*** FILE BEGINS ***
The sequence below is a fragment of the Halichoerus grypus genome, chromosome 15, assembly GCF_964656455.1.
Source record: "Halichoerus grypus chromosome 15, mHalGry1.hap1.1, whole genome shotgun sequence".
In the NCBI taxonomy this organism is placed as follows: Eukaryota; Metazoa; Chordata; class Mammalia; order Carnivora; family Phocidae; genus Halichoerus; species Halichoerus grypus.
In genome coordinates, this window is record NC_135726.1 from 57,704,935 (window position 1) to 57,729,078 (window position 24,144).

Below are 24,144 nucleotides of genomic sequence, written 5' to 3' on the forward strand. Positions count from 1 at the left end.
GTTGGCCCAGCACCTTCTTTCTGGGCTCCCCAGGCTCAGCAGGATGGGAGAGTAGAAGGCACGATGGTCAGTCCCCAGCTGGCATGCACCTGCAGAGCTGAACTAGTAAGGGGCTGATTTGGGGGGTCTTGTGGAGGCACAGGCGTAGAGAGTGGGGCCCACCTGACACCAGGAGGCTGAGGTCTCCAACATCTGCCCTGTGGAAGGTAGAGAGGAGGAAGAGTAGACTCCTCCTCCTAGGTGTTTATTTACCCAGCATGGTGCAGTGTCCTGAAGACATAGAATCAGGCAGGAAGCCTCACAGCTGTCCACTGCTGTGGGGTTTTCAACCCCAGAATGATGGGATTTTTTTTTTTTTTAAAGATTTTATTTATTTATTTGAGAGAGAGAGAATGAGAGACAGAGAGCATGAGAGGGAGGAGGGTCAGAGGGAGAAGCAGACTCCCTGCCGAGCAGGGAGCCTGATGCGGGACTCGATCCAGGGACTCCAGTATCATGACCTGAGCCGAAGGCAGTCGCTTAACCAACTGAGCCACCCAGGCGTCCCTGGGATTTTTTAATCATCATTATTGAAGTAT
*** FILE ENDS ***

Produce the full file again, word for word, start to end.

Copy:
The sequence below is a fragment of the Halichoerus grypus genome, chromosome 15, assembly GCF_964656455.1.
Source record: "Halichoerus grypus chromosome 15, mHalGry1.hap1.1, whole genome shotgun sequence".
In the NCBI taxonomy this organism is placed as follows: Eukaryota; Metazoa; Chordata; class Mammalia; order Carnivora; family Phocidae; genus Halichoerus; species Halichoerus grypus.
In genome coordinates, this window is record NC_135726.1 from 57,704,935 (window position 1) to 57,729,078 (window position 24,144).

Below are 24,144 nucleotides of genomic sequence, written 5' to 3' on the forward strand. Positions count from 1 at the left end.
GTTGGCCCAGCACCTTCTTTCTGGGCTCCCCAGGCTCAGCAGGATGGGAGAGTAGAAGGCACGATGGTCAGTCCCCAGCTGGCATGCACCTGCAGAGCTGAACTAGTAAGGGGCTGATTTGGGGGGTCTTGTGGAGGCACAGGCGTAGAGAGTGGGGCCCACCTGACACCAGGAGGCTGAGGTCTCCAACATCTGCCCTGTGGAAGGTAGAGAGGAGGAAGAGTAGACTCCTCCTCCTAGGTGTTTATTTACCCAGCATGGTGCAGTGTCCTGAAGACATAGAATCAGGCAGGAAGCCTCACAGCTGTCCACTGCTGTGGGGTTTTCAACCCCAGAATGATGGGATTTTTTTTTTTTTTAAAGATTTTATTTATTTATTTGAGAGAGAGAGAATGAGAGACAGAGAGCATGAGAGGGAGGAGGGTCAGAGGGAGAAGCAGACTCCCTGCCGAGCAGGGAGCCTGATGCGGGACTCGATCCAGGGACTCCAGTATCATGACCTGAGCCGAAGGCAGTCGCTTAACCAACTGAGCCACCCAGGCGTCCCTGGGATTTTTTAATCATCATTATTGAAGTAT